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IT labor rights group files complaint against HCL, claiming it's clawing back bonuses
NGO claims staffers who resign are forced to return advance variable pay
Pune-based IT labor rights nonprofit Nascent Information Technology Employees Senate (NITES) has filed an official government complaint against HCL Technologies, India's third largest IT company, alleging the business has instituted a policy to claw back bonuses from resigning employees.
The Register obtained a copy of NITES' complaint, which claims:
We have received multiple complaints from employees across India that the employer HCL Technologies Limited has initiated a policy to recover bonus[es] paid to the employees. If the employees fails to pay the amount, his/her experience certificate, relieving letter and other employment documents & benefits are withheld by the company.
The document alleges that this violates India's Payment of Bonus Act:
Payment of bonus is the statutory liability on the employer and receipt of bonus amount is the legal right of the employee and the amount to be paid, to whom to be paid and by when to be paid has been well framed in the Payment of Bonus Act... The employees resigned from the service also are entitled to bonus for their tenure.
India's Payment of Bonus Act [PDF] stipulates employees can be disqualified for a bonus on three conditions: fraud; riotous or violent behavior while on the premises of the establishment; or theft, misappropriation or sabotage of any property of the establishment.
There are some quite complex accounting rules included in the legislation, so one cannot dismiss the possibility that the alleged policy would be within the law. We have asked HCL if it had seen the complaint and whether it could confirm the alleged policy.
It responded: "We would like to put on record that the matter around recovery of bonuses has been incorrectly reported. As a law abiding organization, HCL follows the best HR practices and continues to honor commitments and work in a fair and equitable manner towards all employees."
The IT services biz also said it was "a global conglomerate and a responsible corporate citizen known for its 'employee first' policies. Supporting employees is HCL's top priority. We have strict global compliance policies whereby every relevant applicable law, including those applicable to employees, are adhered to as per the laws of the countries we operate in."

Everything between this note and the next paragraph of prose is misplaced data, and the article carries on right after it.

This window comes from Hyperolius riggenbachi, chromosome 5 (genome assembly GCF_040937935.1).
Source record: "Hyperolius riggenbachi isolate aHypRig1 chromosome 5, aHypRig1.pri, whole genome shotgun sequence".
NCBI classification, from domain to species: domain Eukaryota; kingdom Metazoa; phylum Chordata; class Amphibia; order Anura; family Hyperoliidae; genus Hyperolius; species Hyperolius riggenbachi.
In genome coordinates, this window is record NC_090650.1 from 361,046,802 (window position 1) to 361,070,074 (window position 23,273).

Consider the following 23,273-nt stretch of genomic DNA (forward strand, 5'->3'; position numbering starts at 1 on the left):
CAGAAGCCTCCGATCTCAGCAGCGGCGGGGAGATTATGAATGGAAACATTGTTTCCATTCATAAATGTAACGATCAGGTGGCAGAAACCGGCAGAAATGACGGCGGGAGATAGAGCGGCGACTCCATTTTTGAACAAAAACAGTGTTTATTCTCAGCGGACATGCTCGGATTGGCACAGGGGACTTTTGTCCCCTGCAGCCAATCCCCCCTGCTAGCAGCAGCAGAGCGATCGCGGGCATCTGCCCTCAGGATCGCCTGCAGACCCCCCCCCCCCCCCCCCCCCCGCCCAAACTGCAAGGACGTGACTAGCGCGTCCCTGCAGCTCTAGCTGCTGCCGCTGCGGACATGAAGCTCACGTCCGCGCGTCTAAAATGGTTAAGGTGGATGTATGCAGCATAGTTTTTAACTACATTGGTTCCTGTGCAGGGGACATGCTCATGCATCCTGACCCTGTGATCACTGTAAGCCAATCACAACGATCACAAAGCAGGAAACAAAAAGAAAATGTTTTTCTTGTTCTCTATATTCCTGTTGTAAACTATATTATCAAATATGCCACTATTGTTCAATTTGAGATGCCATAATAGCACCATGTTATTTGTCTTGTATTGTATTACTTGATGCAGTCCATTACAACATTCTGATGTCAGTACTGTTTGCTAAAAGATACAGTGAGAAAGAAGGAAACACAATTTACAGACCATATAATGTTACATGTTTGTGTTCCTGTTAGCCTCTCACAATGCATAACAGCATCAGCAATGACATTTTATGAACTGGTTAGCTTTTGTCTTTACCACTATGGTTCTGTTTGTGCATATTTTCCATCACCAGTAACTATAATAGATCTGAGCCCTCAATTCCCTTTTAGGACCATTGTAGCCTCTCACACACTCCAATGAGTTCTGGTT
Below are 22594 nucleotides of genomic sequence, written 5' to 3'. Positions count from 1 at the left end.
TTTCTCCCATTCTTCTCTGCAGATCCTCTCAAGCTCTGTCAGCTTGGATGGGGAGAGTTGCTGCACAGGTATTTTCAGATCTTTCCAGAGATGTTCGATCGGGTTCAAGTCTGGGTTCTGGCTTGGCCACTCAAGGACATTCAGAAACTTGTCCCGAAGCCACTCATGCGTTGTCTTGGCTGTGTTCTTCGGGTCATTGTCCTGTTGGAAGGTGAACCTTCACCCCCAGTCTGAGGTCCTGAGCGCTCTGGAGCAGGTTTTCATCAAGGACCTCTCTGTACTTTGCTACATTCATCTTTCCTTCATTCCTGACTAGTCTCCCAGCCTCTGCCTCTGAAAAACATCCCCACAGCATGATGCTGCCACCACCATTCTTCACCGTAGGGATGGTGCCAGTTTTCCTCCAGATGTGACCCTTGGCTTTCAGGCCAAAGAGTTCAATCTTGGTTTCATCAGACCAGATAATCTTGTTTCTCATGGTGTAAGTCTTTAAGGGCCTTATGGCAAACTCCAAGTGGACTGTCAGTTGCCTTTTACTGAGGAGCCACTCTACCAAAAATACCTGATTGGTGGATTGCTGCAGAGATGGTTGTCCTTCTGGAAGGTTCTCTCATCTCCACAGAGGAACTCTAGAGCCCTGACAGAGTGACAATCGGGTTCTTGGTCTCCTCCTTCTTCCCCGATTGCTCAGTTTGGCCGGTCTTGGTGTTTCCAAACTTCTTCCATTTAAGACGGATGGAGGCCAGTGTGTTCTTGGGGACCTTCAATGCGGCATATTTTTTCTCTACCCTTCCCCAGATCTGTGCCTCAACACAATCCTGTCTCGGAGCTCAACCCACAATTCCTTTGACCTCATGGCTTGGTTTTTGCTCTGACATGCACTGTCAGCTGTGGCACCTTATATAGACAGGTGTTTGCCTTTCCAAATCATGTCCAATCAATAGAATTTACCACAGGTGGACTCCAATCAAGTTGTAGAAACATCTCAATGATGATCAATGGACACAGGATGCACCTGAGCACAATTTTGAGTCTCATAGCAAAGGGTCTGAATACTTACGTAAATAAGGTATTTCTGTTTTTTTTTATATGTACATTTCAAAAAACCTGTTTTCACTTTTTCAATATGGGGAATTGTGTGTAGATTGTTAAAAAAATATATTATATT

The president of IT labor rights nonprofit NITES, Harpreet Singh Saluja, told The Register that his organization had received 20-30 complaints per day since HCL allegedly began enforcing its new Employee Performance Bonus (EPB) policy on January 2nd.
The company apparently sent a broadcast email announcing the policy in November 2021, seen by The Reg. It appears to say that according to the policy for offshore, HCL staff will be paid a bonus monthly. If an employee leaves mid-year, the amount paid in that year to the last working day (LWD) will be recovered. According to the email, the LWD will be taken as 31 March 2022, so if a staff member leaves on 3rd March 2022, the amount paid from 1st April 2021 through to 28th February 2022 will be recovered.
The email adds that onsite payouts will still be quarterly and anyone leaving during a quarter will not receive a bonus for that quarter.
"As per the new policy the employee will have to return this variable or incentive/bonus amount if he [or she] decides to leave the company before appraisal cycle," explained Saluja.
NITES said complaints so far received by the org had come from employees claiming they'd been asked to pay back up to 1.7 lakhs (US$2,300) before leaving the organisation. These emails, seen by The Register, detail financial hardships endured due to the unexpected recovery of money the former staffers had already spent.
According to the NGO's president, the financial hardship is all part of the plan to keep HCL employees from joining The Great Resignation.
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"Mostly employees receiving this amount quarterly have already spen[t] this amount, hence to stop attrition the company has initiated this policy," said Saluja, adding "NITES condemns this illegal practice of HCL Technologies... The policy is hampering the future growth of employees and is arbitrary."
We were told HCL Technologies employs more than 170,000 staffers in India. A policy like this would affect all employees, not just those who have already resigned, as it may make some them fearful to leave their job, but according to Saluja, the problem extends beyond HCL.
"IT sector employees in India are working in great stress and fear," said Saluja, citing a concern of being maligned by their current employers to any future employers – and threats from HR that they'll be placed on some sort of blocklist if they try to switch jobs – as a major source of that stress.
HCL Technologies is currently facing off against a whistleblower lawsuit in the US accusing it of wage theft, and underpaying H-1B workers by at least $95m a year.
HCL denies this and told The Reg in December: "HCL Technologies is strictly compliant with all relevant rules and regulations and is committed to pay wages to all employees in accordance with applicable laws." ®